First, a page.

How to Run for Public Office. Whether you're seeking a seat on the local school board or a term as U.S. president, running for office is a challenging endeavor. Being successful requires careful attention to detail, a rigorous schedule and a lot of volunteers who believe in you.

Choose the office you want to run for. While the idea of being president may be tempting, it's always best to start on a local or state level.

Check the qualifications for the office. At a minimum, this usually means that you must be a registered voter in the geographical area in which you are running; there may also be age, residency or experience qualifications.

Commission a public opinion poll. The purpose of the poll is to find out how many voters know and are willing to vote for you, and what issues the voting public is most concerned about. The results of the poll will help you plan your strategy for the campaign.

Find someone to manage your campaign. This person will help you coordinate all aspects of your campaign, from raising funds to defining issues to organizing volunteers. The more politically savvy this person is, the better.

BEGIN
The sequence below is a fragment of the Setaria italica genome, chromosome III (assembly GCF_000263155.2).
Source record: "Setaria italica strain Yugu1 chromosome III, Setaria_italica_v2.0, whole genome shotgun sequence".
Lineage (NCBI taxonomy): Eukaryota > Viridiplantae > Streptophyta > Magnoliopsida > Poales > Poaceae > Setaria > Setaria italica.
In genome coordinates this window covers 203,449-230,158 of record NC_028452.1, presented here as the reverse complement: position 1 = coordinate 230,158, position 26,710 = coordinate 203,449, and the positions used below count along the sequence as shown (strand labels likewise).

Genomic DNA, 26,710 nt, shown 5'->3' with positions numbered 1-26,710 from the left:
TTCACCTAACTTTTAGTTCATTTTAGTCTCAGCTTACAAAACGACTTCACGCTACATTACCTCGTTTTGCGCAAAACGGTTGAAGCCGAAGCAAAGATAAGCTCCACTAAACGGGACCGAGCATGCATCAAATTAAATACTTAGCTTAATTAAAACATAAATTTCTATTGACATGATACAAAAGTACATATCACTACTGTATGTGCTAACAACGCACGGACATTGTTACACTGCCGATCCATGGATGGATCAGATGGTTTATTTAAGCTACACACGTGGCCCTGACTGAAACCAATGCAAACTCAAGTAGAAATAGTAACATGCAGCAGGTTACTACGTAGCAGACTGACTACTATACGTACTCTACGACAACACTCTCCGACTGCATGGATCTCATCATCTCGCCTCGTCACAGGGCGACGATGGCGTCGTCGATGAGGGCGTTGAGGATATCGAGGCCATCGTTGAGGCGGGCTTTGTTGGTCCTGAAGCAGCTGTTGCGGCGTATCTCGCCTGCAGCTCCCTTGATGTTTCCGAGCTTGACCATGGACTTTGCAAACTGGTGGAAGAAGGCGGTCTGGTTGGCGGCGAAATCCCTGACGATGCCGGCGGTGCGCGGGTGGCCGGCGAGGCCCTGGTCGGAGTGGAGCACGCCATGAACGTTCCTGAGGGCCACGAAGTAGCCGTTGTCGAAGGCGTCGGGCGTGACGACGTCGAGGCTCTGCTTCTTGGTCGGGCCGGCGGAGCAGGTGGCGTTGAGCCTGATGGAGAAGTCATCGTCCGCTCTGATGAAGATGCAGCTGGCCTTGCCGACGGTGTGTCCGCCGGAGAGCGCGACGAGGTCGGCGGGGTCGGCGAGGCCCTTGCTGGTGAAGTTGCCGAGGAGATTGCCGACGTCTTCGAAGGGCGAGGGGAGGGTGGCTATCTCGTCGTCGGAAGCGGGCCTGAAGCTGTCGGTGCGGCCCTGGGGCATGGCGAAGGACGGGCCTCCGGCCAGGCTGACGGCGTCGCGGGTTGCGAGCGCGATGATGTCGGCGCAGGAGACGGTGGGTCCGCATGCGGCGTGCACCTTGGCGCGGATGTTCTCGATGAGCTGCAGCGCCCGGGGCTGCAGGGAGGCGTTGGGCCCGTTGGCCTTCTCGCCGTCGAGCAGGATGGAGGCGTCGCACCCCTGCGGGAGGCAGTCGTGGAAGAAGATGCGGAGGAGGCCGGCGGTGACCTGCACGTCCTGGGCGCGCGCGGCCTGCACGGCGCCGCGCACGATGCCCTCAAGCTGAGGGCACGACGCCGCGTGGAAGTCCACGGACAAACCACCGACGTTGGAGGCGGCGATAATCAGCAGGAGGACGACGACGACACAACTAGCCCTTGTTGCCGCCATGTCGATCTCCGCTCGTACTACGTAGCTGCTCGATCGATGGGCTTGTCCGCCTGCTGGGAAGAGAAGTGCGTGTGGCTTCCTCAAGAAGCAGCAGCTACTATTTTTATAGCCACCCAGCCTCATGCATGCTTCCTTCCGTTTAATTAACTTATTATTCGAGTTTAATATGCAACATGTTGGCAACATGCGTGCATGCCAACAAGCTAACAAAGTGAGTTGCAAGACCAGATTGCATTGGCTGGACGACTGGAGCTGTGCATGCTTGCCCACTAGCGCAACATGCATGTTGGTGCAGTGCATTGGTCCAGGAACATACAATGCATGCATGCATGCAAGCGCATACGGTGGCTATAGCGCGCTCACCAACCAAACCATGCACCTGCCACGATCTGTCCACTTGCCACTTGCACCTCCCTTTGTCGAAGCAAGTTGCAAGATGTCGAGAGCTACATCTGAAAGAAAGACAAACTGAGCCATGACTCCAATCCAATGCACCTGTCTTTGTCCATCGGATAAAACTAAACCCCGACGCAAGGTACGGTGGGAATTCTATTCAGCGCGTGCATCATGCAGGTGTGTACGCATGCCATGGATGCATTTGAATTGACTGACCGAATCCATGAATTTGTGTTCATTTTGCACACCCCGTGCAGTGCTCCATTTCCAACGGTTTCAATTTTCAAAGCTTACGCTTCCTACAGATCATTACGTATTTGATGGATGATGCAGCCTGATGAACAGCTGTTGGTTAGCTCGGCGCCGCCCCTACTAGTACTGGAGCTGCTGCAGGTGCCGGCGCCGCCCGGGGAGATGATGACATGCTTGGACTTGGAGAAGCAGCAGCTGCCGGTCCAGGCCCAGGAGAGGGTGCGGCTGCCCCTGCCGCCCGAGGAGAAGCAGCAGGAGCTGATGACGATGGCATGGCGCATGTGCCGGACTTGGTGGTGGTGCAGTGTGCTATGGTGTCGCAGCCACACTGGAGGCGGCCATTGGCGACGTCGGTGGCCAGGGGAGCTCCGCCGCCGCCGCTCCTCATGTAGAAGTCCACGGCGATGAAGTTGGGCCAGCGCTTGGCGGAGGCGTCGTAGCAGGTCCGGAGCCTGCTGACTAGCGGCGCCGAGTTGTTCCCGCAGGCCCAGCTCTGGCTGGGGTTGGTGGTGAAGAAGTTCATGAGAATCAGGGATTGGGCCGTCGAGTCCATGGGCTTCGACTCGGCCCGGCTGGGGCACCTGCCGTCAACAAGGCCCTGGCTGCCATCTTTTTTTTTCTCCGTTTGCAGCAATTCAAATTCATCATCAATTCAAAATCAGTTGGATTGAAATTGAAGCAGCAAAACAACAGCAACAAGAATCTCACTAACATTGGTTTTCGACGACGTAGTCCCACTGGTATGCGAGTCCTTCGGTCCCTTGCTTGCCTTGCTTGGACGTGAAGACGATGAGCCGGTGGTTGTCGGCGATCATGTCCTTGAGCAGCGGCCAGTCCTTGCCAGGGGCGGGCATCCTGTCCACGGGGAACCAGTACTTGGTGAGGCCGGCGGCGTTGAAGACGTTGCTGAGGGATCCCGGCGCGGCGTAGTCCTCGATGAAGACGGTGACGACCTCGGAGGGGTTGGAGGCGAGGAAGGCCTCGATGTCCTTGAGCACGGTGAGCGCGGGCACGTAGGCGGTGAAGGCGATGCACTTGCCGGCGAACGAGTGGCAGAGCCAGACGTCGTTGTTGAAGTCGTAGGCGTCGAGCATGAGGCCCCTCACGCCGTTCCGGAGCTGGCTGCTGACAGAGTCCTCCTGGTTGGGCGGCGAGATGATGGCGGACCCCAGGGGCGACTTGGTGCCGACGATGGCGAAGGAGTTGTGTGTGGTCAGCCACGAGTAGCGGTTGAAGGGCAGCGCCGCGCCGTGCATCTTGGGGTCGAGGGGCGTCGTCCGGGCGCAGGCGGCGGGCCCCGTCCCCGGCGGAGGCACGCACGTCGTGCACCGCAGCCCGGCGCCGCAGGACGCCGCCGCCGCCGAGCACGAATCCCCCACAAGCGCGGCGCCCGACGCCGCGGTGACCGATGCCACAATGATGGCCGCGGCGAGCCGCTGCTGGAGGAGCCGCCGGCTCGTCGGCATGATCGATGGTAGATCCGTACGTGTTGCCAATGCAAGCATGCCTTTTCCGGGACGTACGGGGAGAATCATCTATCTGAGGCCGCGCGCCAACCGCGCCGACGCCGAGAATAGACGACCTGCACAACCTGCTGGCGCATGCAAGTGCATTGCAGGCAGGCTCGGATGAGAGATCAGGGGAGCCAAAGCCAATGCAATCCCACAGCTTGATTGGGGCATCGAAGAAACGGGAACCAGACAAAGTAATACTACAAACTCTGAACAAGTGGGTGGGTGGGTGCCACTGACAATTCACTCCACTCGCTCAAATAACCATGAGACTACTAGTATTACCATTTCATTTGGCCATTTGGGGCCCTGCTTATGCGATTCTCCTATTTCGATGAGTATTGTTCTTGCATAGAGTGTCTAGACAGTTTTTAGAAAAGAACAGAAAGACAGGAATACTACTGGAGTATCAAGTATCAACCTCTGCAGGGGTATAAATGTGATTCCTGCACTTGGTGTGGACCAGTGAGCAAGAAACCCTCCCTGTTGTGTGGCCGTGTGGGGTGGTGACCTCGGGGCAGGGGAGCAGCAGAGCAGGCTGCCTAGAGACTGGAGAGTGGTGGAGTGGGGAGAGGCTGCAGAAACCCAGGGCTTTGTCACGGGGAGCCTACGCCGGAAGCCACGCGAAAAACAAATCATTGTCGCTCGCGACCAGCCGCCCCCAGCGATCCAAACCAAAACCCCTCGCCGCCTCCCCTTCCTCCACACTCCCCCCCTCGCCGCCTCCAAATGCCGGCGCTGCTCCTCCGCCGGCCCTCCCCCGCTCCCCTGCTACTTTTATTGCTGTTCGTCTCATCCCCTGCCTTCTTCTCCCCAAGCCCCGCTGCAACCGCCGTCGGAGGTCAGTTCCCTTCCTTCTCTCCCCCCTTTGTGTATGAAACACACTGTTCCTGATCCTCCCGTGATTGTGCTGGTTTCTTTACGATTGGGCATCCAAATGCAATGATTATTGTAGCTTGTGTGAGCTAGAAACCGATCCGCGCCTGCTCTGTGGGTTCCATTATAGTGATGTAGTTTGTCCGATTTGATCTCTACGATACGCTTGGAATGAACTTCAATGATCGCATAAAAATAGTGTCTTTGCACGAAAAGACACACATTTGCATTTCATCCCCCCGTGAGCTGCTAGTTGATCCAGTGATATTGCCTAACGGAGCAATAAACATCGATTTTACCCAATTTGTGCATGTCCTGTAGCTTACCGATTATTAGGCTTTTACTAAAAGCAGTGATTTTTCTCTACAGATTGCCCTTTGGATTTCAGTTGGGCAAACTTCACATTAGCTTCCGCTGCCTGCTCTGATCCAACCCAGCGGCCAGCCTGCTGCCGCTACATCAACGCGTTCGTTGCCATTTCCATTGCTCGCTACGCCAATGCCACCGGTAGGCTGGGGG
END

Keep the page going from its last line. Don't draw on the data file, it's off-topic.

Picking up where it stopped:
Decide the issues on which you'll base your campaign. These should be decided in accordance with the aforementioned poll and on the basis of your strengths and commitment.

Raise money. While your campaign manager and other staff can help with this, you will need to spend a lot of time contacting people to request their monetary support.

Start a Web site. Include biographical information, your stand on the issues and information about how to make contributions to your campaign.

File the required papers to get yourself on the ballot. Procedures for doing this vary by city, county and state. A filing fee may also be required.

Get as many volunteers as you can to work for your campaign. They can walk precincts, make phone calls, distribute signs and stuff envelopes.

Order campaign items such as bumper stickers, yard signs, lapel buttons, posters, rally signs and magnets. Also order literature to be mailed.

Use the press, posters, brochures, rallies and personal gatherings to get the word out about your qualifications, your stand on the issues and your integrity. All of these activities should be coordinated by your campaign manager and done with the help of volunteers.